SAN FRANCISCO (AP) — A U.S. missile strike in Iraq took Mustafa Ghazwan’s hearing nearly two years ago. On Tuesday, far from home, the 3-year-old’s wall of silence finally cracked.
In a University of California, San Francisco conference room, audiologist Colleen Polite switched on an electronic device that had been surgically inserted into Mustafa’s ear weeks ago.
After several tense minutes with no response, Mustafa stopped playing with his puzzle and buried his head in his father’s chest at the sound of Polite’s voice. Moments later, the sound of a clacking toy drew a stare and a frown from the otherwise cheery boy.
“I think he’s off to a fantastic start,” Polite said. “It was almost as if he read a script before he came in today.”
Mustafa was 2 years old and just learning to speak when a missile struck a neighbor’s home and left him deaf in June 2007.
He has not been able to talk since. His father, Ghazwan Al-Nadawi, said his son sometimes bangs his head in frustration over his inability to communicate.
No More Victims, a group that brings war-wounded Iraqi children to the U.S. for treatment, sponsored Mustafa’s trip to San Francisco in December. The next month, UCSF surgeons donating their services inserted a cochlear implant in his right ear.
The implant channels sound past damaged ears and directly into the brain. The device turns sounds transmitted through an external microphone mounted on the ear into electrical impulses that are fired into auditory nerves.
Over time, the area of the brain that manages hearing learns to translate those impulses. While the experience is not the same as normal hearing, patients can understand speech, use the telephone and listen to music, according to doctors.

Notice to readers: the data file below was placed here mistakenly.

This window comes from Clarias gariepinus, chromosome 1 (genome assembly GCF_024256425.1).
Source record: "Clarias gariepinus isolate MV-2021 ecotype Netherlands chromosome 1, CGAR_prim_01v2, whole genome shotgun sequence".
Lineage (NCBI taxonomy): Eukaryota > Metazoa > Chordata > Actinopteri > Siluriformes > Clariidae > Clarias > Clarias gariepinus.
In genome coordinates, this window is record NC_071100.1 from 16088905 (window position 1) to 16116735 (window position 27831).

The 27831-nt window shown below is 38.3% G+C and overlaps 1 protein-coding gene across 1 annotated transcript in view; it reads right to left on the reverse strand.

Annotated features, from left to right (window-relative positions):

Mustafa’s device even includes a jack that will allow him to directly connect his implant to an iPod.
Mustafa will need several months of observation to determine what sounds he is and is not hearing so the device can be fine-tuned, Polite said. He and his father, a professor of media studies at Baghdad University, expect to stay in San Francisco as the boy adjusts to the device.
The boy also will undergo intensive hearing and speech therapy at a San Francisco school to begin training his brain to adapt to the new signals.
“The younger that we can implant, the more malleable the brain to the input,” Polite said.
The explosion that took Mustafa’s hearing ripped through a neighbor’s home in Baqouba, northeast of Baghdad, during the run-up to a major U.S. offensive against insurgents in the city.
Through a translator, Al-Nadawi said he hopes his son will soon be able to hear him and his mother speak. But there are other sounds he hopes Mustafa never hears again.
“Now that he can hear, will he hear more bombing and more bullets over his head?” Al-Nadawi said. “This is an unknown future for him.”